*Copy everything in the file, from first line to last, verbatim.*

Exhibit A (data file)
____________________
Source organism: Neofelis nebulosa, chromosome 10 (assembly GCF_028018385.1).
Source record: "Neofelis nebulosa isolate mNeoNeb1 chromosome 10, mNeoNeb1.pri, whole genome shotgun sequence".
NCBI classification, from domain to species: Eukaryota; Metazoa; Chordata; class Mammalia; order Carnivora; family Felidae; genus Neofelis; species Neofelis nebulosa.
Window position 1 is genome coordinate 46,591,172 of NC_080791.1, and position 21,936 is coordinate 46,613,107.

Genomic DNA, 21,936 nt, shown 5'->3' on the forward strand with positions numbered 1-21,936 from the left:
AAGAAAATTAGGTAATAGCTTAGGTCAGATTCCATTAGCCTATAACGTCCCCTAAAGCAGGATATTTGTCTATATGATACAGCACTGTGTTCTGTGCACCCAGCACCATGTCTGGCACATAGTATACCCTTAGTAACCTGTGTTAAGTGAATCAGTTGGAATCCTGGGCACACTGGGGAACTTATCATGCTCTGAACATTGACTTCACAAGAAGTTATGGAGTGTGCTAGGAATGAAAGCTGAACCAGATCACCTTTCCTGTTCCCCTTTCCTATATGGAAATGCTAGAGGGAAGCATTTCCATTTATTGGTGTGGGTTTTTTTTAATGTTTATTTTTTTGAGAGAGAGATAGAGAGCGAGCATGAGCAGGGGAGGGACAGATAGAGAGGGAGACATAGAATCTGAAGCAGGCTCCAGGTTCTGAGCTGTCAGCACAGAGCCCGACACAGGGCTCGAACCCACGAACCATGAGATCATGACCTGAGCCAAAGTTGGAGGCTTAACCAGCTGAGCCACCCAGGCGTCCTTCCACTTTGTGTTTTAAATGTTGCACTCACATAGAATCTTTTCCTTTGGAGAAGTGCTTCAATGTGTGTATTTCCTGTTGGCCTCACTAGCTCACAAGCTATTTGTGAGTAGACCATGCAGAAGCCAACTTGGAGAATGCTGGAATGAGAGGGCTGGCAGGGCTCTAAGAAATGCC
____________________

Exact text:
Source organism: Neofelis nebulosa, chromosome 10 (assembly GCF_028018385.1).
Source record: "Neofelis nebulosa isolate mNeoNeb1 chromosome 10, mNeoNeb1.pri, whole genome shotgun sequence".
NCBI classification, from domain to species: Eukaryota; Metazoa; Chordata; class Mammalia; order Carnivora; family Felidae; genus Neofelis; species Neofelis nebulosa.
Window position 1 is genome coordinate 46,591,172 of NC_080791.1, and position 21,936 is coordinate 46,613,107.

Genomic DNA, 21,936 nt, shown 5'->3' on the forward strand with positions numbered 1-21,936 from the left:
AAGAAAATTAGGTAATAGCTTAGGTCAGATTCCATTAGCCTATAACGTCCCCTAAAGCAGGATATTTGTCTATATGATACAGCACTGTGTTCTGTGCACCCAGCACCATGTCTGGCACATAGTATACCCTTAGTAACCTGTGTTAAGTGAATCAGTTGGAATCCTGGGCACACTGGGGAACTTATCATGCTCTGAACATTGACTTCACAAGAAGTTATGGAGTGTGCTAGGAATGAAAGCTGAACCAGATCACCTTTCCTGTTCCCCTTTCCTATATGGAAATGCTAGAGGGAAGCATTTCCATTTATTGGTGTGGGTTTTTTTTAATGTTTATTTTTTTGAGAGAGAGATAGAGAGCGAGCATGAGCAGGGGAGGGACAGATAGAGAGGGAGACATAGAATCTGAAGCAGGCTCCAGGTTCTGAGCTGTCAGCACAGAGCCCGACACAGGGCTCGAACCCACGAACCATGAGATCATGACCTGAGCCAAAGTTGGAGGCTTAACCAGCTGAGCCACCCAGGCGTCCTTCCACTTTGTGTTTTAAATGTTGCACTCACATAGAATCTTTTCCTTTGGAGAAGTGCTTCAATGTGTGTATTTCCTGTTGGCCTCACTAGCTCACAAGCTATTTGTGAGTAGACCATGCAGAAGCCAACTTGGAGAATGCTGGAATGAGAGGGCTGGCAGGGCTCTAAGAAATGCC